High-Dose Interferon or Ipilimumab vs Pembrolizumab for High-Risk Resected Melanoma
Patients with high-risk melanoma who had a course of pembrolizumab had longer recurrence-free survival than patients who received either ipilimumab or high-dose interferon after surgery. These findings of a large SWOG Cancer Research Network clinical trial, S1404, were presented by Grossmann et al during the 2021 ASCO Annual Meeting (Abstract 9501).
Researchers also measured overall survival and found no statistically significant difference in overall survival rates between the two groups of patients at 3.5 years after the last patient enrolled to the trial. They did find, however, that patients taking pembrolizumab had fewer serious side effects than those treated with either high-dose interferon or ipilimumab.
Kenneth F. Grossmann, MD, PhD, of the Huntsman Cancer Institute at the University of Utah Medical Center and Chair of SWOG's Melanoma Committee, was the lead investigator on the study. He commented, "The recurrence-free survival advantage and improved safety profile over the previous standard of care make [pembrolizumab] a continued standard for treating patients with high-risk resected melanoma."
Noting that overall survival measures were not significantly different between the two arms, Dr. Grossmann said, "The overall survival analysis was performed at a predefined time point with only approximately 50% of events needed for a fully powered analysis. We suspect that effective use of PD-1 blockade and other improved therapies for stage IV disease improved outcomes of relapsing patients on the control arm such that overall survival was not different between the two groups."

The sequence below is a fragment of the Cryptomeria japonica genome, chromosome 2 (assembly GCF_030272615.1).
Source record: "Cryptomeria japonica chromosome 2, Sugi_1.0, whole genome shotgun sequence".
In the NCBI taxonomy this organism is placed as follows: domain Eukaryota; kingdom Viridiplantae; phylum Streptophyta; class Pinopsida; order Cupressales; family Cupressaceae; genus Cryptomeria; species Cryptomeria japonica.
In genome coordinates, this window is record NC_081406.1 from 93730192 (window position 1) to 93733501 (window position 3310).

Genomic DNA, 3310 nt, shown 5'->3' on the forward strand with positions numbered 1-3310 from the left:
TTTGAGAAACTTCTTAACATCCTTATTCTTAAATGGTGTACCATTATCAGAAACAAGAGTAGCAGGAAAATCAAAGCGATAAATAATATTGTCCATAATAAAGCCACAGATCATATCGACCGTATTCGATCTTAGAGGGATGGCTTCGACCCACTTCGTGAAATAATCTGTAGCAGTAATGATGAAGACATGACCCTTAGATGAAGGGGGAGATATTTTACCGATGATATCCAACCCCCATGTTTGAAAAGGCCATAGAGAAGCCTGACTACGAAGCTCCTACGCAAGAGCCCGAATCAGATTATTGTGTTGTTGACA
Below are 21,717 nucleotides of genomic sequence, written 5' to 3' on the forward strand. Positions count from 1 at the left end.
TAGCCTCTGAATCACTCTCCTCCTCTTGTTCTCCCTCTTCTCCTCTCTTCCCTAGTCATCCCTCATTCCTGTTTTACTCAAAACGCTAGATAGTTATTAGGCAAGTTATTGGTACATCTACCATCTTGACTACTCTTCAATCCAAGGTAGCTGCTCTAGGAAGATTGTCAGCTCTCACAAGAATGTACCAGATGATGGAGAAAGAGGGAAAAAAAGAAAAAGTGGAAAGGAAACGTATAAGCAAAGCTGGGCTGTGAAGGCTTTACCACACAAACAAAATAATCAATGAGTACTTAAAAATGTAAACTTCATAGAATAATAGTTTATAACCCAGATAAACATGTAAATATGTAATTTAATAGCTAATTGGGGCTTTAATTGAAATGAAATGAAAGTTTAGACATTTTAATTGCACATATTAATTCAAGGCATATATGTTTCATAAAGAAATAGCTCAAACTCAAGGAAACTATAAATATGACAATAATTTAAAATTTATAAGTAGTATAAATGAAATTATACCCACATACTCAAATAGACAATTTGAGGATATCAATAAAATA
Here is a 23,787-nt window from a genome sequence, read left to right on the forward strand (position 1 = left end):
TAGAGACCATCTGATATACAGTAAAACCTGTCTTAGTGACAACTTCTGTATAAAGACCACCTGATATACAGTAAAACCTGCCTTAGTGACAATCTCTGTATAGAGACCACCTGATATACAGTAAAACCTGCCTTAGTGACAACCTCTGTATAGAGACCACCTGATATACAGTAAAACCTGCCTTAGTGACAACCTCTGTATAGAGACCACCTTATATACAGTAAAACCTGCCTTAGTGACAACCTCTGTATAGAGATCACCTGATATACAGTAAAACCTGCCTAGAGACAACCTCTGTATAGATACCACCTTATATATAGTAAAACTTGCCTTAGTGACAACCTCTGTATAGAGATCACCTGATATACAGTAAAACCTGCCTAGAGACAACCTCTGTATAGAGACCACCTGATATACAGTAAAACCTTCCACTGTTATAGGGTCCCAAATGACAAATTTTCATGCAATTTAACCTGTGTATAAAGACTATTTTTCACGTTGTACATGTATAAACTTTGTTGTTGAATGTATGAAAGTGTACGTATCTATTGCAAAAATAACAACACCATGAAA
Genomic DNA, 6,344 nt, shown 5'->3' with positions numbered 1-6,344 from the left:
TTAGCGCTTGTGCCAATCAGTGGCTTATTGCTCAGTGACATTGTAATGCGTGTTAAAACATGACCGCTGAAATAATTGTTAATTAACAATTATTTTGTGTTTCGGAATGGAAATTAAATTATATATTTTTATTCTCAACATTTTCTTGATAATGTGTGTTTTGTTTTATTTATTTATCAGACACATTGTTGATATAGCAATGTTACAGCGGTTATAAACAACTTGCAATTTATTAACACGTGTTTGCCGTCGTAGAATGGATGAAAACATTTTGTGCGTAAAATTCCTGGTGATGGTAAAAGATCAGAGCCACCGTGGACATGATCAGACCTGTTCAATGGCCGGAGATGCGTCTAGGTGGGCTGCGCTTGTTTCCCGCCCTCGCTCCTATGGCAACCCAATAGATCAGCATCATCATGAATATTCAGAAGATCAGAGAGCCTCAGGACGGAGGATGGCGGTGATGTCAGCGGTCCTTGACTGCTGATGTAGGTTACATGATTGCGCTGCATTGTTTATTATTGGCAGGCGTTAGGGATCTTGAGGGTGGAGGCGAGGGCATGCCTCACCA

The recurrence-free survival advantage and improved safety profile over the previous standard of care make [pembrolizumab] a continued standard for treating patients with high-risk resected melanoma.— Kenneth F. Grossmann, MD, PhD
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The study randomly assigned 1,345 adult patients with stage III or IV melanoma who had undergone surgery to remove their tumors to the pembrolizumab arm or the control arm. Those on the control arm decided with their physicians whether to follow a course of high-dose interferon or a course of ipilimumab, both of which are approved by the U.S. Food and Drug Administration for use in treating these patients.
Pembrolizumab, a PD-1 inhibitor, was chosen for the trial because of its comparatively low toxicity and its activity in metastatic disease. Another trial has also since shown a recurrence-free survival benefit for the drug when compared to a placebo. High-dose interferon and ipilimumab, which were standard-of-care treatments for these patients at the start of the study, often come with serious side effects.
As the S1404 researchers had expected, toxicity was lower in patients on the pembrolizumab arm. Among patients taking high-dose interferon, roughly 72% had grade 3 or worse adverse events. The rate of such side effects was about 58% for those on ipilimumab, but it was only about 32% for patients on pembrolizumab.
Dr. Grossmann added that further data to come from this trial will include studies to evaluate pretreatment predictors of whether patients are likely to benefit from treatment and quality-of-life studies to better understand the impact of relapse in patients with high-risk resectable melanoma.
Disclosure: For full disclosures of the study authors, visit coi.asco.org.
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